None of strong feelings against the Habs makes Ference a bad guy even in a remote way.

It would have been completely understandable had Ference said that rather than invoking the now infamous unintentional bird. It might have been much more refreshing had Ference admitted that a framed still shot of the defenseman flipping off the Montreal crowd could hang prominently in his rec room for a long time to come.

While Mark Recchi brings the unending wealth of knowledge, Patrice Bergeron brings a regal wisdom beyond his years, Zdeno Chara brings an unquenchable work ethic and Shawn Thornton brings street toughness, Andrew Ference brings unmatched courage and the practiced art of simply doing whats right on the ice. Ference is always the first to respond when one of his teammates is targeted by opponents or taken down with a cheap shot, and hes had memorably fleeting moments of anger on the ice such as fights with Sidney Crosby and Sean Avery a few years back.

Its always been that way for him.

Ferences fearless call to action can lead to situations and words that are sometimes misunderstood or twisted as his refreshingly candid and accurate statements about Daniel Pailles head shot from earlier this season can attest but its much a part of the Bs identity as Charas one time blast or Tim Thomas lucky coin on a neck chain.

Ference was also the player that purchased the 1980s Bruins wind-breaker on E-Bay by way of Vancouver a jacket thats now being passed from player to player each time Boston wins and bringing much needed levity to the Bs postseason run.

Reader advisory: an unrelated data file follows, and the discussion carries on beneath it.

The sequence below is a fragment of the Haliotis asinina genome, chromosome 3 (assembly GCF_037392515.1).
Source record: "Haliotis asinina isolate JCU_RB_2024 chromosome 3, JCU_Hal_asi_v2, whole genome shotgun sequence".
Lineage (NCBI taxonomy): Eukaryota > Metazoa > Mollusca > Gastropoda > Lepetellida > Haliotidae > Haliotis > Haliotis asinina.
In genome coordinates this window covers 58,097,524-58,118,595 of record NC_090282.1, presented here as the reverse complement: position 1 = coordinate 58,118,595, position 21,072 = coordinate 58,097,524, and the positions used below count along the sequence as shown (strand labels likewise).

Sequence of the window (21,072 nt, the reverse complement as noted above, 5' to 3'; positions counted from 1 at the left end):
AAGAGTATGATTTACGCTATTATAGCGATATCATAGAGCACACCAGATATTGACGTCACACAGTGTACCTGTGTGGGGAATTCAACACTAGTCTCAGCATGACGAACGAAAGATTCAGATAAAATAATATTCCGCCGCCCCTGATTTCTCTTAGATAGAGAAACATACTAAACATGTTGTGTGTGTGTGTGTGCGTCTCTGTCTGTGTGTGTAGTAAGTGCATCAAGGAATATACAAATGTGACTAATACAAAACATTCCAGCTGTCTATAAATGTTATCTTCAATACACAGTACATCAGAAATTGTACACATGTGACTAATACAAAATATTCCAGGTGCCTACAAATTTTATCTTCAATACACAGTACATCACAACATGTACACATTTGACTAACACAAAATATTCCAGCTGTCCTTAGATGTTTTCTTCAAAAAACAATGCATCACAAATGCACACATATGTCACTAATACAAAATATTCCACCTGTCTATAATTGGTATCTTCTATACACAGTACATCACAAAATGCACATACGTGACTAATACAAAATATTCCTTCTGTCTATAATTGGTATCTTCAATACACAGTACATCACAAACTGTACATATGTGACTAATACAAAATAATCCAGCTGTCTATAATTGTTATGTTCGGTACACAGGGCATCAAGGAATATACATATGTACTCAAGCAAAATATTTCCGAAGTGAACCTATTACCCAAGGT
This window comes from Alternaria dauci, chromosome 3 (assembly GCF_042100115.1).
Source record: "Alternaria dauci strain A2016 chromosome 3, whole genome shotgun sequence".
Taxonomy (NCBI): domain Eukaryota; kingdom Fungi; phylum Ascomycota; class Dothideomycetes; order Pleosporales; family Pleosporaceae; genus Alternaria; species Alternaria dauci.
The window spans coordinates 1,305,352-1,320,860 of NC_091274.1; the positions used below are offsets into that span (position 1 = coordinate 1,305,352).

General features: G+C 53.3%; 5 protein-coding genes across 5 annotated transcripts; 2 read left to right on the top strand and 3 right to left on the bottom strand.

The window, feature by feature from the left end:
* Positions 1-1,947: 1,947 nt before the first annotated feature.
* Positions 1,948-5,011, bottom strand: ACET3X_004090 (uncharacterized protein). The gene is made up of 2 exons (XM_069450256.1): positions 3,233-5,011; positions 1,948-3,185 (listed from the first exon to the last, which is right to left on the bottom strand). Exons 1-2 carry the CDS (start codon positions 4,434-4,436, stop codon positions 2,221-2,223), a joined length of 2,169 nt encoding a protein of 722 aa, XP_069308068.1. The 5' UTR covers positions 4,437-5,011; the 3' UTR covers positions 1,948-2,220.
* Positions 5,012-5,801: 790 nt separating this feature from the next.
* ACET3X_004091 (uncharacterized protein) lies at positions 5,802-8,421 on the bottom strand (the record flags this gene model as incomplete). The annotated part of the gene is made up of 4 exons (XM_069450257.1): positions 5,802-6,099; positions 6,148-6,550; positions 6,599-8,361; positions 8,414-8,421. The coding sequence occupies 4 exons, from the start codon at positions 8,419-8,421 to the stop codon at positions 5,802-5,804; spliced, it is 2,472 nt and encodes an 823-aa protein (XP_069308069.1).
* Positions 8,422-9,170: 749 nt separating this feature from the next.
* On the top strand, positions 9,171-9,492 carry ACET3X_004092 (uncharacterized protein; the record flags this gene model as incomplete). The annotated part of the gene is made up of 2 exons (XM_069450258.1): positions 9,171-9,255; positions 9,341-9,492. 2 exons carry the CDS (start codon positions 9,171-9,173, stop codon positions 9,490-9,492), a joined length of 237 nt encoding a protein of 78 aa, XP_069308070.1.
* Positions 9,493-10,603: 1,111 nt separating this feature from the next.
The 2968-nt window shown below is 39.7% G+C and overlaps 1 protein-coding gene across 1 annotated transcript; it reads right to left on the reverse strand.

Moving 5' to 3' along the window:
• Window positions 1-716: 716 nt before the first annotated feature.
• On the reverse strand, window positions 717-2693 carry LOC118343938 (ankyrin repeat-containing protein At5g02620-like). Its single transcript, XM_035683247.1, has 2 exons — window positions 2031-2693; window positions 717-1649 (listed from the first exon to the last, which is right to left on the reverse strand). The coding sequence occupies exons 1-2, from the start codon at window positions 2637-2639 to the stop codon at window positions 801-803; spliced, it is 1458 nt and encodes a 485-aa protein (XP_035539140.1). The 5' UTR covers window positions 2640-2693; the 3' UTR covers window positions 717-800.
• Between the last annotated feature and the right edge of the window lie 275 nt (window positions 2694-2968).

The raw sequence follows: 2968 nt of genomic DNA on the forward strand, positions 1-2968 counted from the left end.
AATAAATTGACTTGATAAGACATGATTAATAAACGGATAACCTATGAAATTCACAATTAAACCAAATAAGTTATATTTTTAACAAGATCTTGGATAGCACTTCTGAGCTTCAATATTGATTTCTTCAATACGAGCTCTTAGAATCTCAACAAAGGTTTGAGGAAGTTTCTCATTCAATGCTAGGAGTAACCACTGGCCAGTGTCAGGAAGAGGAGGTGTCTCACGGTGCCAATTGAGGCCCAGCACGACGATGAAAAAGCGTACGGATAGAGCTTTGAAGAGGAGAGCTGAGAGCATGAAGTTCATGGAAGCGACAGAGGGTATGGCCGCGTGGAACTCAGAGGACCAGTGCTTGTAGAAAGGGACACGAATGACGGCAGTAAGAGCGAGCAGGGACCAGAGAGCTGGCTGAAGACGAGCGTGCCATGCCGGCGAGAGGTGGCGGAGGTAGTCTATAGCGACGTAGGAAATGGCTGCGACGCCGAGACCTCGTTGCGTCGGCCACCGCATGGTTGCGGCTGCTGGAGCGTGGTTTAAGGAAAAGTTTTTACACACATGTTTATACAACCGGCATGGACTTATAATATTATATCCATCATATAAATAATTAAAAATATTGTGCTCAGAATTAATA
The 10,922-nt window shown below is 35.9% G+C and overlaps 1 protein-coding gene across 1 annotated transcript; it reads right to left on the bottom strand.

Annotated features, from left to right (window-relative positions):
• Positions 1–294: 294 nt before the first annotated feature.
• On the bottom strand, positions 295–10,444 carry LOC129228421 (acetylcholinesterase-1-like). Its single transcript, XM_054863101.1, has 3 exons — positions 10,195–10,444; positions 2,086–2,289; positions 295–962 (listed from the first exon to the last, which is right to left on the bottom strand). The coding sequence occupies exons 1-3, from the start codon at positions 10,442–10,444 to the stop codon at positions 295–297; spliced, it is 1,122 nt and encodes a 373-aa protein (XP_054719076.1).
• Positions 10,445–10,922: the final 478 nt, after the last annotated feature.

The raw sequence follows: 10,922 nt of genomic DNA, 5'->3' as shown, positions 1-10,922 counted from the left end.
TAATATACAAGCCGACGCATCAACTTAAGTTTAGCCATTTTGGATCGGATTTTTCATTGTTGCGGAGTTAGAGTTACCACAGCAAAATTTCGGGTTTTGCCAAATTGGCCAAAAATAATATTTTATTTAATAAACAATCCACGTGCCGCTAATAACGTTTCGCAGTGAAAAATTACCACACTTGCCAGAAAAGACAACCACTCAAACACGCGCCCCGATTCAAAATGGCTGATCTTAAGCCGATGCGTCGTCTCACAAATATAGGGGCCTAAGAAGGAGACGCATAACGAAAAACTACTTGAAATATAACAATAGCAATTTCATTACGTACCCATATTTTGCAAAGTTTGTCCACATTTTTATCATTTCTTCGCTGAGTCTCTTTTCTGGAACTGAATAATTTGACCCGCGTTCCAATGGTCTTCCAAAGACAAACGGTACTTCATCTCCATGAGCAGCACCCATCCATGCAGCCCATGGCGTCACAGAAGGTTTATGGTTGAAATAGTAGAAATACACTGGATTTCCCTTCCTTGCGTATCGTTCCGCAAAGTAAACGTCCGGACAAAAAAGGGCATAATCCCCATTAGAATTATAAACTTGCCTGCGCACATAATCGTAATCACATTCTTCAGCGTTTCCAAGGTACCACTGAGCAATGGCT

Youll drive yourself crazy if youre not having some fun, said Ference. This part of the season is intense and stuff so you need a release every once in a while, but its a long year. You talk about camaraderie and a good dressing room a lot, and the value of both comes out at this time of year.

If you dont have a good dressing room, good camaraderie and a good vibe in the room then by this time of the year youre sick of each other. Ive been on teams where weve been sick of each other, and that affects when you do out on the ice. Chemistry is a very important thing when you spend so much time together.

Its little things like the Bs awful-looking Starter-style jacket and an unintentional bird between hockey teams that bring a little something different to the Bruins, and perhaps even helped spark a Boston team thats appeared much too passive at times during this series.

Ference may have to find a different way to inspire his teammates now that the bird police will be watching his hockey gloves closely, but its safe to assume the Bs defenseman will conjure up other ways to impact the important final three games of the playoff series.

Joe Haggerty can be reached at jhaggerty@comcastsportsnet.com. Follow Joe on Twitter at http:twitter.comHackswithHaggs

Bruins get a needed boost from young players in win over Sharks

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Bruins get a needed boost from young players in win over Sharks

Here’s what we learned from the Bruins' 3-1 win over the San Jose Sharks at the SAP Center on Saturday night, which gave Boston four of a possible six points in its California road swing.